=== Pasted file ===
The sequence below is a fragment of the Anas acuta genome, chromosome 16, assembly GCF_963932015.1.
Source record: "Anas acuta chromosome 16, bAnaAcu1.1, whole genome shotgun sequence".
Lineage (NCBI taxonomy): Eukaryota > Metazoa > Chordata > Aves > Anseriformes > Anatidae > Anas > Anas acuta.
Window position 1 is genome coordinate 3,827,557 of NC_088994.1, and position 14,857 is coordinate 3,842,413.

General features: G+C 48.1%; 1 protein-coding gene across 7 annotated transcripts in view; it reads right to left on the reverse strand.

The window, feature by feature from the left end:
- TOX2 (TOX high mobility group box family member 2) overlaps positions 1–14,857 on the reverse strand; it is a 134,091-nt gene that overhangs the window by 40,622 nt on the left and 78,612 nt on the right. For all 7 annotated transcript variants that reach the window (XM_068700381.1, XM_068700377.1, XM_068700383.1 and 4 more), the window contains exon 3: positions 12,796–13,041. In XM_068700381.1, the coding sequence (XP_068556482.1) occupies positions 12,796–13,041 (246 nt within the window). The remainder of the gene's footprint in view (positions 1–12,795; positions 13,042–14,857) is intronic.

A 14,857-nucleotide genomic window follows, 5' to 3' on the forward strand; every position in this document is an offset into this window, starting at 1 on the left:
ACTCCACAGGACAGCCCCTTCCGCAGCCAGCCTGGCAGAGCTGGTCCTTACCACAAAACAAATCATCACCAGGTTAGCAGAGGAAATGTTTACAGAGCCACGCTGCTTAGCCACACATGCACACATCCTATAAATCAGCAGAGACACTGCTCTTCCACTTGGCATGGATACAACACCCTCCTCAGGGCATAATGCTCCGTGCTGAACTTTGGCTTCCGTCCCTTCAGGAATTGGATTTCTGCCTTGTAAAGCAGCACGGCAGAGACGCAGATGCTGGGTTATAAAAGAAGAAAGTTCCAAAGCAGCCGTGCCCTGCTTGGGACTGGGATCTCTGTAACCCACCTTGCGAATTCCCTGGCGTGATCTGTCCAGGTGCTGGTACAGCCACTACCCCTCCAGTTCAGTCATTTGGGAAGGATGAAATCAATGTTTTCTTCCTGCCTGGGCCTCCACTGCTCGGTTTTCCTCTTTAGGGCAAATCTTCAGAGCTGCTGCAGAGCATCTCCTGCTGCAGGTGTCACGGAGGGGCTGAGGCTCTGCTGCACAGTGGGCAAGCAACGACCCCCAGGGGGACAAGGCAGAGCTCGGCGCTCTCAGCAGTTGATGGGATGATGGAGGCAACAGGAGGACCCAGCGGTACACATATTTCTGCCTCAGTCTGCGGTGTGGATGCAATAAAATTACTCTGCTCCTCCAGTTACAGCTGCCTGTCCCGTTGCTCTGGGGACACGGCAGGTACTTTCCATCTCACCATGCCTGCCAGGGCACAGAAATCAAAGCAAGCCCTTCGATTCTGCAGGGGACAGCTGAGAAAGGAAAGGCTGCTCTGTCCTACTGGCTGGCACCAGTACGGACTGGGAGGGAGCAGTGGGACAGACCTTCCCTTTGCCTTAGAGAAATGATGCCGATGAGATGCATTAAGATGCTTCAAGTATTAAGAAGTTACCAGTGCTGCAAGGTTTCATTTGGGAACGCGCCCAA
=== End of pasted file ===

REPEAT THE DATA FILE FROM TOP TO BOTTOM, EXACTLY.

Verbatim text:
The sequence below is a fragment of the Anas acuta genome, chromosome 16, assembly GCF_963932015.1.
Source record: "Anas acuta chromosome 16, bAnaAcu1.1, whole genome shotgun sequence".
Lineage (NCBI taxonomy): Eukaryota > Metazoa > Chordata > Aves > Anseriformes > Anatidae > Anas > Anas acuta.
Window position 1 is genome coordinate 3,827,557 of NC_088994.1, and position 14,857 is coordinate 3,842,413.

General features: G+C 48.1%; 1 protein-coding gene across 7 annotated transcripts in view; it reads right to left on the reverse strand.

The window, feature by feature from the left end:
- TOX2 (TOX high mobility group box family member 2) overlaps positions 1–14,857 on the reverse strand; it is a 134,091-nt gene that overhangs the window by 40,622 nt on the left and 78,612 nt on the right. For all 7 annotated transcript variants that reach the window (XM_068700381.1, XM_068700377.1, XM_068700383.1 and 4 more), the window contains exon 3: positions 12,796–13,041. In XM_068700381.1, the coding sequence (XP_068556482.1) occupies positions 12,796–13,041 (246 nt within the window). The remainder of the gene's footprint in view (positions 1–12,795; positions 13,042–14,857) is intronic.

A 14,857-nucleotide genomic window follows, 5' to 3' on the forward strand; every position in this document is an offset into this window, starting at 1 on the left:
ACTCCACAGGACAGCCCCTTCCGCAGCCAGCCTGGCAGAGCTGGTCCTTACCACAAAACAAATCATCACCAGGTTAGCAGAGGAAATGTTTACAGAGCCACGCTGCTTAGCCACACATGCACACATCCTATAAATCAGCAGAGACACTGCTCTTCCACTTGGCATGGATACAACACCCTCCTCAGGGCATAATGCTCCGTGCTGAACTTTGGCTTCCGTCCCTTCAGGAATTGGATTTCTGCCTTGTAAAGCAGCACGGCAGAGACGCAGATGCTGGGTTATAAAAGAAGAAAGTTCCAAAGCAGCCGTGCCCTGCTTGGGACTGGGATCTCTGTAACCCACCTTGCGAATTCCCTGGCGTGATCTGTCCAGGTGCTGGTACAGCCACTACCCCTCCAGTTCAGTCATTTGGGAAGGATGAAATCAATGTTTTCTTCCTGCCTGGGCCTCCACTGCTCGGTTTTCCTCTTTAGGGCAAATCTTCAGAGCTGCTGCAGAGCATCTCCTGCTGCAGGTGTCACGGAGGGGCTGAGGCTCTGCTGCACAGTGGGCAAGCAACGACCCCCAGGGGGACAAGGCAGAGCTCGGCGCTCTCAGCAGTTGATGGGATGATGGAGGCAACAGGAGGACCCAGCGGTACACATATTTCTGCCTCAGTCTGCGGTGTGGATGCAATAAAATTACTCTGCTCCTCCAGTTACAGCTGCCTGTCCCGTTGCTCTGGGGACACGGCAGGTACTTTCCATCTCACCATGCCTGCCAGGGCACAGAAATCAAAGCAAGCCCTTCGATTCTGCAGGGGACAGCTGAGAAAGGAAAGGCTGCTCTGTCCTACTGGCTGGCACCAGTACGGACTGGGAGGGAGCAGTGGGACAGACCTTCCCTTTGCCTTAGAGAAATGATGCCGATGAGATGCATTAAGATGCTTCAAGTATTAAGAAGTTACCAGTGCTGCAAGGTTTCATTTGGGAACGCGCCCAA